How does Paul handle the drunken debacle that the Corinthians were mistaking for Holy Communion? He turns them back to a proper use of the Lord’s Supper by returning them to the clear words of Jesus: “I received from the Lord what I also passed on to you: The Lord Jesus, on the night he was betrayed, took bread, and when he had given thanks, he broke it and said, ‘This is my body, which is for you; do this in remembrance of me.’ In the same way, after supper he took the cup, saying, ‘This cup is the new covenant in my blood; do this, whenever you drink it, in remembrance of me.’” With the clear words of Jesus, Paul calls them to turn aside from man-made agendas and appetites. “This isn’t your supper; this is the LORD’S Supper. This supper is God’s gracious gift, not man’s toy to tinker with. This supper proclaims Christ’s sacrifice for you! It’s not providing another opportunity to cut loose with friends.”
The Lord’s Supper is Christ’s gift to us. In his Supper, Jesus gives is a gift that keeps on giving. He blesses unworthy sinners with the gift of himself—in a most wonderful way! Jesus’ Word assures us that when we receive the bread and wine, we also receive his true body and blood for the personal forgiveness of all our sins. Jesus says, “This IS my body” and “This IS my blood.” Jesus’ body and blood are really present, in, with, and under the bread and wine. How can we be certain that Jesus’ body and blood are present? This is how: The Son of God, who does not and cannot lie, promises it! The Son of God, with whom all things are possible, provides it! In other words, don’t let your brain get beyond you tonight. The Lord’s Supper is not for your logical speculation or scientific investigation. The Lord’s Supper is given for your comfort!
And we need Jesus’ comfort! You come tonight as you are. You come with sins of youth and sins stockpiled in life’s closet, sins open and sins secret, sins “little” and sins “large,” sins accidental and sins willful, sins ugly and sins awful. You come as you are—sinful from birth and by nature separated from God! And in spite of all that, Jesus comes as he is tonight—the friend of sinners, the Savior of sinners. He comes to you tonight “in mouth and soul to make you whole!” Turn to Jesus tonight for a special assurance of your forgiveness. Know for certain that just as surely as you stand before the Lord’s altar, just as surely as you hear the Words of Jesus’ institution, just a s surely as your tongue tastes the bread and your lips sip the win, so surely do you receive the body and blood of Jesus—the body and blood given upon the cross to save you from all your sins. There is no more personal, no more intimate way of bringing Christ’s forgiveness to us as individuals than his Holy Supper. Jesus deliberately gives sinners the gift of himself! And where there his Jesus—THERE we have forgiveness of sins, life, and salvation through him!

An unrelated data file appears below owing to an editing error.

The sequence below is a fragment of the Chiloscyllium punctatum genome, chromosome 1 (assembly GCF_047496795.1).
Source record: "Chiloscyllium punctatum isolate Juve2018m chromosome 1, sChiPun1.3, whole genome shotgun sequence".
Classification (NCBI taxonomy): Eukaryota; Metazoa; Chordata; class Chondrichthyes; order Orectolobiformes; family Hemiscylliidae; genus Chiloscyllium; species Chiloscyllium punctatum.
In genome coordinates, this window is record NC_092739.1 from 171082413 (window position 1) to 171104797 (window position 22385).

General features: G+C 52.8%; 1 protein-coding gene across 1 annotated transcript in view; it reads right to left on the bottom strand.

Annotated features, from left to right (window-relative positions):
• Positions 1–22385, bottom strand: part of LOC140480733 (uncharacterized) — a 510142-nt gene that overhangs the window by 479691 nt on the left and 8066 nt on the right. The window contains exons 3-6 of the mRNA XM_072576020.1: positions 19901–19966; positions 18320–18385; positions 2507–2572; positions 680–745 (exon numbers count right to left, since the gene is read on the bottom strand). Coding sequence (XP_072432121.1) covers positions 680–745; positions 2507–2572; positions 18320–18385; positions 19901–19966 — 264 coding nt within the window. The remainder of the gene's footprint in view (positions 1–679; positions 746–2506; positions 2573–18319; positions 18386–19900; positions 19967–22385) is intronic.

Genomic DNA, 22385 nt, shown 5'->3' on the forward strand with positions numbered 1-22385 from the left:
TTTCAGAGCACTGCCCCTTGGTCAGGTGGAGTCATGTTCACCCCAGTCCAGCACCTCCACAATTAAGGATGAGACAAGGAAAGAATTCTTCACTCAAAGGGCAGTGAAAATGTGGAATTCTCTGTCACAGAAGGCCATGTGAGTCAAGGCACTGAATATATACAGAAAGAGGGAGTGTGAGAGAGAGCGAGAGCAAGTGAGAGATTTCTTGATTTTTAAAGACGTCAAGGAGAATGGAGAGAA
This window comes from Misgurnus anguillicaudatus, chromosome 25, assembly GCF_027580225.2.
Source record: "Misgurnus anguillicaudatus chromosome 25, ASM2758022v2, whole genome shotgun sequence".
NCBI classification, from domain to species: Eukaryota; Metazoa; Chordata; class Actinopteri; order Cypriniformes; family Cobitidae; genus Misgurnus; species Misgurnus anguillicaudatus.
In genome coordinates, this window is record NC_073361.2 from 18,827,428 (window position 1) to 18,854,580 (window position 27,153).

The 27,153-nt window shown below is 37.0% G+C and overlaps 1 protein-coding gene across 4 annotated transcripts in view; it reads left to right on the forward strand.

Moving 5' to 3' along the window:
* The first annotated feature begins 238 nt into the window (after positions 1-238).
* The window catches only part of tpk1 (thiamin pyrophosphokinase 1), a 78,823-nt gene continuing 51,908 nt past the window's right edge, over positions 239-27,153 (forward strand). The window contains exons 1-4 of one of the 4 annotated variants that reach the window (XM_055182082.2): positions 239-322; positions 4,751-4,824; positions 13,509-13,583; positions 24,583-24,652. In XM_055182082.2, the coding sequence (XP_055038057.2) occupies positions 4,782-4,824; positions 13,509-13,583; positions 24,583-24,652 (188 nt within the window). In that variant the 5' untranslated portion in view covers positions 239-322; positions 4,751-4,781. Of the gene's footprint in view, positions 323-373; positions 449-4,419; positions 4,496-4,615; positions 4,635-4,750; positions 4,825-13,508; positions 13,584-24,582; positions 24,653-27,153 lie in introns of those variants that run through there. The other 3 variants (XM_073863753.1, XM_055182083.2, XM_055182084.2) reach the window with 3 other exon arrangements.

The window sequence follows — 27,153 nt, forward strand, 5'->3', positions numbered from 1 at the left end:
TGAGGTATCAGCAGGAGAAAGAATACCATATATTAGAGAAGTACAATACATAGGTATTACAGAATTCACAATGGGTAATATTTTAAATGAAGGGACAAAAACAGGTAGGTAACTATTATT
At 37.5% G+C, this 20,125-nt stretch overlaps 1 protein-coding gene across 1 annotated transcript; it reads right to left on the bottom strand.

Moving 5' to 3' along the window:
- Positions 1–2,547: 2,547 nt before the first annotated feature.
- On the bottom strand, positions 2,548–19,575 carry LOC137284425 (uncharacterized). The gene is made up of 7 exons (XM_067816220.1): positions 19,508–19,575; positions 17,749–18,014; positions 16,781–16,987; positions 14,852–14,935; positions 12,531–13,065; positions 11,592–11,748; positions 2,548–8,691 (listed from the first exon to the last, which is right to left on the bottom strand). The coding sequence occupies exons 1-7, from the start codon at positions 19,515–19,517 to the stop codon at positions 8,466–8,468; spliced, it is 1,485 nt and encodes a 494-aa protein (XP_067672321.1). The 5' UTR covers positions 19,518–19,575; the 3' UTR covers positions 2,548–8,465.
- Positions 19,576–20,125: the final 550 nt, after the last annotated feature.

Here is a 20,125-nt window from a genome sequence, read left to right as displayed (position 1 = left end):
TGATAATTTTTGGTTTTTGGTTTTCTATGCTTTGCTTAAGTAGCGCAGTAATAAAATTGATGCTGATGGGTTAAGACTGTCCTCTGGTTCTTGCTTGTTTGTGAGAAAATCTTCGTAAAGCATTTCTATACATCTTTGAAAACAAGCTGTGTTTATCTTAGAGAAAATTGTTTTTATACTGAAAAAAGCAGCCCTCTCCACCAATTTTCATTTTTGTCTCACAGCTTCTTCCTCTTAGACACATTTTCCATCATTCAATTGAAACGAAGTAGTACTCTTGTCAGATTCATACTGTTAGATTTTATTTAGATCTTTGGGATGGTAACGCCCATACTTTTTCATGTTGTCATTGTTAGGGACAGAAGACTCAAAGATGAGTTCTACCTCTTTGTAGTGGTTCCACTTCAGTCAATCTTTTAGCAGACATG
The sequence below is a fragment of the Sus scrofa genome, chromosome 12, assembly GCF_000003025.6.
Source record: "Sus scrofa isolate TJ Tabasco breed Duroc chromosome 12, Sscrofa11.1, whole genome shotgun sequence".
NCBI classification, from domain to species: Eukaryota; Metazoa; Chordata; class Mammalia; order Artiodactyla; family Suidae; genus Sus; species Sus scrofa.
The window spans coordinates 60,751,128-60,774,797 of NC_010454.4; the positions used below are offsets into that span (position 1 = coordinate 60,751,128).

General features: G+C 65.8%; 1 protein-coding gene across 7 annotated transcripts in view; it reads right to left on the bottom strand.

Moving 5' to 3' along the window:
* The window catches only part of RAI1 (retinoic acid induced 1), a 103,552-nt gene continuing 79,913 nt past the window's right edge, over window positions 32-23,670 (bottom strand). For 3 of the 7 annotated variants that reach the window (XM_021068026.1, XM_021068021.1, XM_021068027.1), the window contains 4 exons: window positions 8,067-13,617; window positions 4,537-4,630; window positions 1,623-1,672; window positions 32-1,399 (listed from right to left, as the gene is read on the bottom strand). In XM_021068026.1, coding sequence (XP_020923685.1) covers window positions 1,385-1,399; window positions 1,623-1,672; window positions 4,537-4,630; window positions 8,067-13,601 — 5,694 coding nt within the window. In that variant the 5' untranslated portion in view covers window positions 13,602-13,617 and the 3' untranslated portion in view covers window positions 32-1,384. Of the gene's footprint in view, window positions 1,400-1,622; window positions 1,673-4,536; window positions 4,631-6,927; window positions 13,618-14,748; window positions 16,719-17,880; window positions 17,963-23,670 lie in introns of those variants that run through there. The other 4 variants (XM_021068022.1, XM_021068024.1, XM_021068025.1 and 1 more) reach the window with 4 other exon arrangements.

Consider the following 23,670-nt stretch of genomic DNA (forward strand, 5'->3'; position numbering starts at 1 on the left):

Such a gift! That is why Satan works hard and long to get people to “drop the baton” when it comes to the Lord’s Supper. The objections to Jesus’ body and blood being truly present with the bread and wine are legion. Every one of these objections comes from people’s brains working too hard instead of simply trusting in Jesus’ promise with childlike faith. Some of the more popular objections include the following: “BUT ‘is’ doesn’t mean ‘is.’ What Jesus actually means is ‘this represents my body.” The only problem is that throughout the entire earth, in every language known to man, “is” always means “is.” Others will say, “BUT how can Jesus body and blood be in more than one place at once?” The answer is, This is not the body of a sinful man. This is the very body of the Son of God—the same body that walked upon water and through walls! Others will challenge, “BUT what good can physical eating and drinking do for the soul?” Jesus answers, “This is my body and blood given for the forgiveness of sins.” Others try to do the math: “BUT how can Jesus give us body and blood, bread and wine all at the same time?” Answer: How did God create the universe in six days? How can God be Father, Son, and Holy Spirit—yet only one God? How can Jesus be true God and true man in one person? The answer: “With God, all things are possible.”